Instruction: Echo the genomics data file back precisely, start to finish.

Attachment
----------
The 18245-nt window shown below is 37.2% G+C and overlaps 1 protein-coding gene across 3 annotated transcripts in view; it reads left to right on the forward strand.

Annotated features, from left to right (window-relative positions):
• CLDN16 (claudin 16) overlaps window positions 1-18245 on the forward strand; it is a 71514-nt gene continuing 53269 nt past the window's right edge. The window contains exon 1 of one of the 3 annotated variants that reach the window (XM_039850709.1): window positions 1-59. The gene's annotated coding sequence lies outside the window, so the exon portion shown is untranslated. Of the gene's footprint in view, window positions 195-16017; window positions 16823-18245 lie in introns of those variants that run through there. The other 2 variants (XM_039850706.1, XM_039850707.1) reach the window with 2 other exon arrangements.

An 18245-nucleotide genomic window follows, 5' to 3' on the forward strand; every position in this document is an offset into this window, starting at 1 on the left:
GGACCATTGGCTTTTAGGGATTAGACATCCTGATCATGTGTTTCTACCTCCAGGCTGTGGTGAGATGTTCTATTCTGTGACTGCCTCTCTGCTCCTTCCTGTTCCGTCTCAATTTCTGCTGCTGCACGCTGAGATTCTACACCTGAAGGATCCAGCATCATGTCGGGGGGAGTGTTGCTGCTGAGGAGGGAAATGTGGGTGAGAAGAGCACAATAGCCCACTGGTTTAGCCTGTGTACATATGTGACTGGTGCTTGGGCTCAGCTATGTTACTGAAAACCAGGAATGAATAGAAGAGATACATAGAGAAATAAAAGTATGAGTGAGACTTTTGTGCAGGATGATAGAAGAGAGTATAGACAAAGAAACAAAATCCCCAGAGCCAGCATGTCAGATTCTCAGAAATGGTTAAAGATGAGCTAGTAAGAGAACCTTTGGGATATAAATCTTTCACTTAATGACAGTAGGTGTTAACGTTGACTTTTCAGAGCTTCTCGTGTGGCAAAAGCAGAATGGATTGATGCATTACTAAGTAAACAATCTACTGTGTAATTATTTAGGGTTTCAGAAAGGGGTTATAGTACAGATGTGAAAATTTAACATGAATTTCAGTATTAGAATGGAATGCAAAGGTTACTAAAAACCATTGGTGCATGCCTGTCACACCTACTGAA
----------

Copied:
The 18245-nt window shown below is 37.2% G+C and overlaps 1 protein-coding gene across 3 annotated transcripts in view; it reads left to right on the forward strand.

Annotated features, from left to right (window-relative positions):
• CLDN16 (claudin 16) overlaps window positions 1-18245 on the forward strand; it is a 71514-nt gene continuing 53269 nt past the window's right edge. The window contains exon 1 of one of the 3 annotated variants that reach the window (XM_039850709.1): window positions 1-59. The gene's annotated coding sequence lies outside the window, so the exon portion shown is untranslated. Of the gene's footprint in view, window positions 195-16017; window positions 16823-18245 lie in introns of those variants that run through there. The other 2 variants (XM_039850706.1, XM_039850707.1) reach the window with 2 other exon arrangements.

An 18245-nucleotide genomic window follows, 5' to 3' on the forward strand; every position in this document is an offset into this window, starting at 1 on the left:
GGACCATTGGCTTTTAGGGATTAGACATCCTGATCATGTGTTTCTACCTCCAGGCTGTGGTGAGATGTTCTATTCTGTGACTGCCTCTCTGCTCCTTCCTGTTCCGTCTCAATTTCTGCTGCTGCACGCTGAGATTCTACACCTGAAGGATCCAGCATCATGTCGGGGGGAGTGTTGCTGCTGAGGAGGGAAATGTGGGTGAGAAGAGCACAATAGCCCACTGGTTTAGCCTGTGTACATATGTGACTGGTGCTTGGGCTCAGCTATGTTACTGAAAACCAGGAATGAATAGAAGAGATACATAGAGAAATAAAAGTATGAGTGAGACTTTTGTGCAGGATGATAGAAGAGAGTATAGACAAAGAAACAAAATCCCCAGAGCCAGCATGTCAGATTCTCAGAAATGGTTAAAGATGAGCTAGTAAGAGAACCTTTGGGATATAAATCTTTCACTTAATGACAGTAGGTGTTAACGTTGACTTTTCAGAGCTTCTCGTGTGGCAAAAGCAGAATGGATTGATGCATTACTAAGTAAACAATCTACTGTGTAATTATTTAGGGTTTCAGAAAGGGGTTATAGTACAGATGTGAAAATTTAACATGAATTTCAGTATTAGAATGGAATGCAAAGGTTACTAAAAACCATTGGTGCATGCCTGTCACACCTACTGAA